This is from Asia Times. No doubt the Arroyo govt. can be credited with greater sins than spinning economic data but this article at least gives a less rosy picture of the Philippine economy so that we can have a more balanced view of the situation.
Apr 25, 2009
Fudging figures in the Philippines
By Joel D Adriano
MANILA - The Philippine Labor Department has said that unemployment concerns are easing and that the government is now more vigorously tracking job gains rather than losses. This despite the fact the Philippine economy has slowed amid the global economic crisis, with export, foreign investment and corporate profit statistics all down. The Labor Department reported broadly that only 121,000 workers lost their jobs, suffered pay cuts or had their working hours reduced between October last year to mid-March this year. Officials have presented those numbers as positive news, considering they had earlier projected between 180,000 to 300,000 workers would lose their jobs by the end of the first quarter. The electronics and semiconductor sectors, which account for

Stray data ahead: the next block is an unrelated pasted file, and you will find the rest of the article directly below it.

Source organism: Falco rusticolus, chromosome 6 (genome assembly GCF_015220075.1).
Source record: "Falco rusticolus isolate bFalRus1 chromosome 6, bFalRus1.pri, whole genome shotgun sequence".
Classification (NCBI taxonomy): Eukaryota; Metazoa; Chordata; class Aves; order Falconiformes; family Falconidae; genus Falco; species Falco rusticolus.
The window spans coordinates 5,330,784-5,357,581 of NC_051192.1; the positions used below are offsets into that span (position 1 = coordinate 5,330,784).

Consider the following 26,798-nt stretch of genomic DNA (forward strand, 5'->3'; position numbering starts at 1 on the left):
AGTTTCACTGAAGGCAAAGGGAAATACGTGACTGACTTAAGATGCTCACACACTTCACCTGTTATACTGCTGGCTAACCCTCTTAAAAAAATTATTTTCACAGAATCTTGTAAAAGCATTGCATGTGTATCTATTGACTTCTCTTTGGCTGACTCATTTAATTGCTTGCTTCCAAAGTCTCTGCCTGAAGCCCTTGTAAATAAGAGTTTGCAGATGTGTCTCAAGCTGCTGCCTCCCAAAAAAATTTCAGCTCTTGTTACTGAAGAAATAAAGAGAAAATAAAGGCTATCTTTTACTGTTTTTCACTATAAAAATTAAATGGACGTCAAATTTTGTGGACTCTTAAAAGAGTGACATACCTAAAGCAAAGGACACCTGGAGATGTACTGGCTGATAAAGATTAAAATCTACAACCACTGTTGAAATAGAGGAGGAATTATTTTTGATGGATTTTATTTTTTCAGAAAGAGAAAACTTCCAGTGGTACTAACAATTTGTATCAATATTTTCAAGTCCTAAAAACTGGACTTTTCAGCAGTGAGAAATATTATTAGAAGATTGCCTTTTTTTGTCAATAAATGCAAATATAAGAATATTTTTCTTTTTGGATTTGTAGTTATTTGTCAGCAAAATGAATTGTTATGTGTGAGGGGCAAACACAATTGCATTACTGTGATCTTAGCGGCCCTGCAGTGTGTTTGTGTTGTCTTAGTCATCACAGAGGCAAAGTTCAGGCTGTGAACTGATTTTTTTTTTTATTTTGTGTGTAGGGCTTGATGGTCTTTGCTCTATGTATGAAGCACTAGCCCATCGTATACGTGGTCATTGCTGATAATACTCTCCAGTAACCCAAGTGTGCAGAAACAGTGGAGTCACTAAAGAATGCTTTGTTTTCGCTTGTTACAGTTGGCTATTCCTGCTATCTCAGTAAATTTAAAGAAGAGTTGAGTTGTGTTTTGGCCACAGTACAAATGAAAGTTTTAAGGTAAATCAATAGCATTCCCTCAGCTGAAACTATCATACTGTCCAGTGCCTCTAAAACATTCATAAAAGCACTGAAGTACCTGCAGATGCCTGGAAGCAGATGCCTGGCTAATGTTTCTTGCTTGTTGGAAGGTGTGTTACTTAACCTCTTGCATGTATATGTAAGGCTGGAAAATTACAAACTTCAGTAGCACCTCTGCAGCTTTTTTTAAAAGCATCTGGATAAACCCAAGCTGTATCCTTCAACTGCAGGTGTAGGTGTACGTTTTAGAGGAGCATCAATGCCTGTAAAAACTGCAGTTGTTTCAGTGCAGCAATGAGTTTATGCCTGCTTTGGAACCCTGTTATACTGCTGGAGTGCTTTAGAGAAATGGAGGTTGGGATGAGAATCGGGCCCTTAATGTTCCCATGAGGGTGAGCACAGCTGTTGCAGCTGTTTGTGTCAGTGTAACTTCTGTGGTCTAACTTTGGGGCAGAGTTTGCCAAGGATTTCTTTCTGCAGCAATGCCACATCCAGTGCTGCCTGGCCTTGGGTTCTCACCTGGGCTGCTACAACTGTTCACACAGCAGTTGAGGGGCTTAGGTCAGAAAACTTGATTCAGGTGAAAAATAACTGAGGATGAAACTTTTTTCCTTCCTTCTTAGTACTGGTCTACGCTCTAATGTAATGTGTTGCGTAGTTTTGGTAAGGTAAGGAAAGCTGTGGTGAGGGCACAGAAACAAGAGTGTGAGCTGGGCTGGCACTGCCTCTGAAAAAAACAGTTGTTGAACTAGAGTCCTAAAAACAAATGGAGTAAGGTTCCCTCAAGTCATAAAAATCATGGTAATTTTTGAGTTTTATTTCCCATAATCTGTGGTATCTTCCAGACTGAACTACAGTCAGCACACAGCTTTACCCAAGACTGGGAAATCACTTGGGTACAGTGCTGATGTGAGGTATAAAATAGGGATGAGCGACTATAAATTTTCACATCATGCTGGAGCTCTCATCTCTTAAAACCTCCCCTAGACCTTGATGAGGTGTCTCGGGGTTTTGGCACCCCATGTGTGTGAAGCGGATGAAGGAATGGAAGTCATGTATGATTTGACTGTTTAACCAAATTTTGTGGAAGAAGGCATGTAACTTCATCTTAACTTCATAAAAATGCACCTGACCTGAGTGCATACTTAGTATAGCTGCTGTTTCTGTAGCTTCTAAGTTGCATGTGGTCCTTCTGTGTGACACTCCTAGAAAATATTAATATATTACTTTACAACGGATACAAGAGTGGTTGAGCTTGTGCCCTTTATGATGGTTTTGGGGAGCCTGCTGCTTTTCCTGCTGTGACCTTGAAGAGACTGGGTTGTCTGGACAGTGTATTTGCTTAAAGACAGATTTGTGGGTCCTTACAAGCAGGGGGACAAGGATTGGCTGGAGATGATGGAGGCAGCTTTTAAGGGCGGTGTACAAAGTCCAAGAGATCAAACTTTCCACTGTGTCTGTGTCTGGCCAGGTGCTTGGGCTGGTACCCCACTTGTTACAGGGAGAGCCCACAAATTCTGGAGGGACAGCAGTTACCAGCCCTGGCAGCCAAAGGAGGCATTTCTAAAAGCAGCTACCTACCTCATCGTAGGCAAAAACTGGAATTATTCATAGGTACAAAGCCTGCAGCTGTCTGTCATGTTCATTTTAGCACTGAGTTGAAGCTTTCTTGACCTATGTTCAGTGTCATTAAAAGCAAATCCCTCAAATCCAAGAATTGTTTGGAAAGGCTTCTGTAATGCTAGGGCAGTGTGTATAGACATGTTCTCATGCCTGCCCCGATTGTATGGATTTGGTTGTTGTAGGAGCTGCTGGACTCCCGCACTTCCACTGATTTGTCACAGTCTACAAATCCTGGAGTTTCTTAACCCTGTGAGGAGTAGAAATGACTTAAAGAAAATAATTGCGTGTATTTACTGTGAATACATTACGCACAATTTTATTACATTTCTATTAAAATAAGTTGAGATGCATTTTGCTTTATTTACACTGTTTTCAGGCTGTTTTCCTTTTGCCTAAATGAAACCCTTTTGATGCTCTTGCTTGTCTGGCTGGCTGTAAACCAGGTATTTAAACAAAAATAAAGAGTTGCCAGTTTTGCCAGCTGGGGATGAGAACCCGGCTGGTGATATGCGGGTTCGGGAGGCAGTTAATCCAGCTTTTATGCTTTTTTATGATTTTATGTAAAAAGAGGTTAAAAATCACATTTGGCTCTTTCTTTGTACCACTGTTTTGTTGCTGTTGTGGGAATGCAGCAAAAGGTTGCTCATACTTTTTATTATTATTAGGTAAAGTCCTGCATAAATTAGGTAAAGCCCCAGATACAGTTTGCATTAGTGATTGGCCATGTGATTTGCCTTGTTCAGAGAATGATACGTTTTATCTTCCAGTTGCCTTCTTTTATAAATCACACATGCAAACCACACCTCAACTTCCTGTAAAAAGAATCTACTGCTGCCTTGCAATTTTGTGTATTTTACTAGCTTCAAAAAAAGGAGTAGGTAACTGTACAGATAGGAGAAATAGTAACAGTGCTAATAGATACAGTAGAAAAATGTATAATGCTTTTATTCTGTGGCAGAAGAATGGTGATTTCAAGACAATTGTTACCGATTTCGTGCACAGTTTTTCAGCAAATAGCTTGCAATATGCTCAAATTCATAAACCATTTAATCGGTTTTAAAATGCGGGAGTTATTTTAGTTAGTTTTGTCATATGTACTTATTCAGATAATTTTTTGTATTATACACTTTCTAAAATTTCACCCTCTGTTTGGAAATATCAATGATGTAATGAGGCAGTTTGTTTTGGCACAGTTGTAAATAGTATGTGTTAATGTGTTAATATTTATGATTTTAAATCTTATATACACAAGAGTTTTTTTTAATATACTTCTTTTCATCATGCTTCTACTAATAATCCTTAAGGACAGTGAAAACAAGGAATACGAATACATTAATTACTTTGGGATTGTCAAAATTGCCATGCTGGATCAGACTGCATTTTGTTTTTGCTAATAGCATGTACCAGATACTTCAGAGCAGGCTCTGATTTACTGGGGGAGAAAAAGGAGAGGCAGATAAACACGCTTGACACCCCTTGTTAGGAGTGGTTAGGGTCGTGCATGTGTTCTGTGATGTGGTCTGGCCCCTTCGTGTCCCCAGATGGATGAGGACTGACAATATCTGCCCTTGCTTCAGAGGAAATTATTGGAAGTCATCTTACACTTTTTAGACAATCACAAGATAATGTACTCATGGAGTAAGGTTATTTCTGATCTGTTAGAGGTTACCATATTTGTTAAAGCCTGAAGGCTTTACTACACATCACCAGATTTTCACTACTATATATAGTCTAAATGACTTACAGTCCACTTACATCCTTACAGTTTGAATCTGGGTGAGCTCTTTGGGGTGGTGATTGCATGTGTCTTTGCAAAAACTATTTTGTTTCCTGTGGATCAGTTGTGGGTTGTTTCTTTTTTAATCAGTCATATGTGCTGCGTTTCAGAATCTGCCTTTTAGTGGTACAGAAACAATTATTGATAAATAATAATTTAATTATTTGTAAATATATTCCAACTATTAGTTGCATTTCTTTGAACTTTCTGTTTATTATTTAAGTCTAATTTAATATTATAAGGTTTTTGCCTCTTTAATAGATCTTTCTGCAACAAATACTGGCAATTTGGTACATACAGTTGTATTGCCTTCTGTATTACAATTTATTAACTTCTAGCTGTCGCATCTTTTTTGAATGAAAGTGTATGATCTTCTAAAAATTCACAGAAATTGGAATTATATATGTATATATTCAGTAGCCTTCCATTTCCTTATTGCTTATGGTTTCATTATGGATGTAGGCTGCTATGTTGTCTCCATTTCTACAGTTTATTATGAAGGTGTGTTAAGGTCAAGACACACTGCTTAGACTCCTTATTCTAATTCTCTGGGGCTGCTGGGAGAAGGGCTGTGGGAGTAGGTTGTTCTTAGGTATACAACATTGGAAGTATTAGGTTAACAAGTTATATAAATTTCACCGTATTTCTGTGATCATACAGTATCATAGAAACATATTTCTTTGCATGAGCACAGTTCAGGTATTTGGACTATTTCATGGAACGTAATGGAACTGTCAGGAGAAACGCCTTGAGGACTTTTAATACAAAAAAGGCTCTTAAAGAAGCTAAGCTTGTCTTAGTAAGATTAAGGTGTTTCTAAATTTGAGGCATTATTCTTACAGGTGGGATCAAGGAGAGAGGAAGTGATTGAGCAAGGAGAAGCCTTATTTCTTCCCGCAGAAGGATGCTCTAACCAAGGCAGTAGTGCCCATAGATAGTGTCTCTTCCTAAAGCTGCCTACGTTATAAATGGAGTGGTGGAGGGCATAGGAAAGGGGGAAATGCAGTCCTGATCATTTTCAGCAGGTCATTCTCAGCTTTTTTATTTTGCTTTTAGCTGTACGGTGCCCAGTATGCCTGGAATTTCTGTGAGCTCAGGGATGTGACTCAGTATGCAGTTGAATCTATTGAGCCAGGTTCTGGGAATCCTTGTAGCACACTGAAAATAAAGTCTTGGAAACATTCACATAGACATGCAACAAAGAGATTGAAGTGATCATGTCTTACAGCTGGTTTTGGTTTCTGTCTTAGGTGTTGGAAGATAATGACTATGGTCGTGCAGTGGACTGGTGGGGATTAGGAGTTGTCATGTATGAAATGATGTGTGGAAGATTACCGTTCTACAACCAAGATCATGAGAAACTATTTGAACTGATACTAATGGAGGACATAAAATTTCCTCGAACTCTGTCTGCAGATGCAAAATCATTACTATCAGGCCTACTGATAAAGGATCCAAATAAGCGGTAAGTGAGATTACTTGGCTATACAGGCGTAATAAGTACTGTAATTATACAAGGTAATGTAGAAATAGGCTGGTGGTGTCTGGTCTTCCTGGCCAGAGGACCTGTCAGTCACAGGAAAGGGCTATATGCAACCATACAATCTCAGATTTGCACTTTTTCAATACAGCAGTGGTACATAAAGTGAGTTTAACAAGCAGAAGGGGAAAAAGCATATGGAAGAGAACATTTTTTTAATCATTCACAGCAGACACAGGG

nearly half of the country's export revenues, were expected to hemorrhage the most jobs. Some argue the government is obscuring the hard unemployment reality by dispensing vague measures. An April 2007 labor survey showed the manufacturing sector had lost 105,000 jobs from the same month the previous year, as global orders for computers and electronics started to collapse. Buoyed by the better-than-projected official statistics, President Gloria Macapagal-Arroyo has now predicted that unemployment will not breach the double-digit threshold this year. Recent government figures show that the unemployment rate hit 7.7% in January, equivalent to around 2.9 million jobless workers, and up from the 6.8% recorded in October of last year. The official optimism comes despite growing private economist concerns of an inrush home of overseas foreign workers (OFWs) who have lost their jobs amid the global recession. The government predicts gross domestic product (GDP) growth will slow to between 3.1%-4.1% this year, down from last year's 4.6% and well off the 7.3% recorded in 2007. The International Monetary Fund is much more pessimistic, predicting Philippine growth will be flat this year, down from its previous 2.25% prediction. Critics say the government's official measures purposefully understate what is a mounting economic problem and potentially volatile political one. That's particularly true of unemployment statistics due to Arroyo's controversial decision to change the official definition over four years ago when unemployment was hovering near double digits. The old definition of "those not working and at the same time looking for work" was changed in favor of a vague "availability of work" concept, which excluded frustrated jobseekers or those who had given up hope of finding employment after searching unsuccessfully for a certain time period. The new definition also added unpaid family labor to the number of employed as part of the distortion, said Elmer Labog of the activist labor group Kilusang Mayo Uno. According to the Social Weather Station (SWS), a private survey research firm, if the old definition were still applied, the actual unemployment rate could be as high as one-third of the total labor force. The SWS estimated that the real unemployment rate was 27.9%, representing over 10 million jobless Filipinos. The Ibon Foundation think-tank put the end-of-year figure at 4.1 million unemployed Filipinos, which was still almost 50% higher than the official rate. Both those higher figures correspond with anecdotal evidence of mounting job losses in depressed urban areas and the rural countryside, where the majority of Filipino workers still live. Even with the government's more optimistic figures, the Philippines' unemployment rate is the second-highest among core Association of Southeast Asian Nation member countries, trailing only Indonesia's 8.4%. The end of year unemployment rates in Thailand, Singapore and Malaysia were 1.4%, 2.6% and 3.3% respectively. The Philippines is also known to have a stubbornly high underemployment rate. According to a recent World Bank study, more than 60% of Filipino workers are employed in low-paid agriculture, fishing, domestic and service work sectors, many of whom are family laborers or non-wage earners. The industrial sector, where job losses are mounting as foreign investors shutter their Philippine operations, accounts for just 15% of the work force and most laborers work on a contractual basis, offering little job security or social safety net benefits, according to the World Bank. The lack of job security, some say, explains why mounting job losses have so far not resulted in more social unrest - although government concerns of unrest could explain its alleged understatement of unemployment figures. Stop-gap measuresArroyo's government has reacted to the economic slowdown by intensifying official efforts to place more Filipino workers overseas, despite the diminishing opportunities amid the rising global economic crisis. With the US and much of Europe in recession, the government is hoping to land more jobs in the Middle East. In that direction, Arroyo is also looking into lifting her government's five-year-old ban on sending workers to Iraq. The Philippines is already a top global source of skilled and unskilled migrant workers, with estimates as high as 12 million, including undocumented Filipino workers employed in over 200 foreign countries. That represents nearly 15% of the total Philippine population and their foreign currency-denominated remittances have been crucial to keeping the local economy afloat. Overseas workers sent home some US$16.4 billion last year, representing nearly one-fifth of GDP and a crucial driver of domestic consumption. Foreign remittances slipped slightly from 1.4 billion pesos in December to 1.26 billion in January, according to most recent official statistics. The World Bank has conservatively predicted a 4% decline in remittances this year, in line with expected migrant job losses overseas. Administration officials contend they have taken big steps to boost local employment and economic activity, including measures in a $2 billion fiscal stimulus package. That included a $2 million earmark for the temporary hiring of 180,000 workers, though the program is scheduled to wind down later this year. Arroyo has also called on local governments to set aside 1.5% of their budgets to create jobs. Critics argue that many of those schemes have been poorly planned, including instructions from the Department of Trade and Industry to one local government to hire people in its municipality to gather scrub plants and convert them into useful products without indicating how to structure or market the grassroots enterprises. "The government is missing on a great deal of opportunity to come up with something and make the best of the crisis," said one local official who declined to be named. "Instead, funds are wasted on activities and job placements that are hardly productive and are simply meant to justify their salaries." Economists note that ramped up spending is putting extraordinary pressures on the national budget and bond yields. The government turned in a $1 billion deficit in March, its largest-ever one-month shortfall. The overall first quarter deficit was nearly $2.4 billion, a full $2 million over target, and has raised concerns the government will need international capital markets to finance the shortfall. The government raised $1.5 billion in a sovereign bond issue in January. Socioeconomic Planning Secretary Ralph Recto has predicted that the country's budget deficit could reach $5.3 billion if tax collections fell short of target and the government failed to raise revenues through asset sales. Privatization proceeds last year, including from the sale of the government's remaining 40% share in oil giant Petron Corp, helped raise non-tax revenue by 35%. This year, officials hope to raise some $1 billion from the sale of government shares in power distribution firm Meralco to the local San Miguel Corp, the biggest food conglomerate in Southeast Asia. The company's chairman, Eduardo "Danding" Cojuangco, has pledged to help with the government's job-generation drive by hiring more local workers. But it's not clear to most that will have any meaningful impact on the Philippines' rising and largely understated unemployment problem. Joel D Adriano is an independent consultant and award-winning freelance journalist. He was a sub-editor for the business section of The Manila Times and writes for ASEAN BizTimes, Safe Democracy and People's Tonight.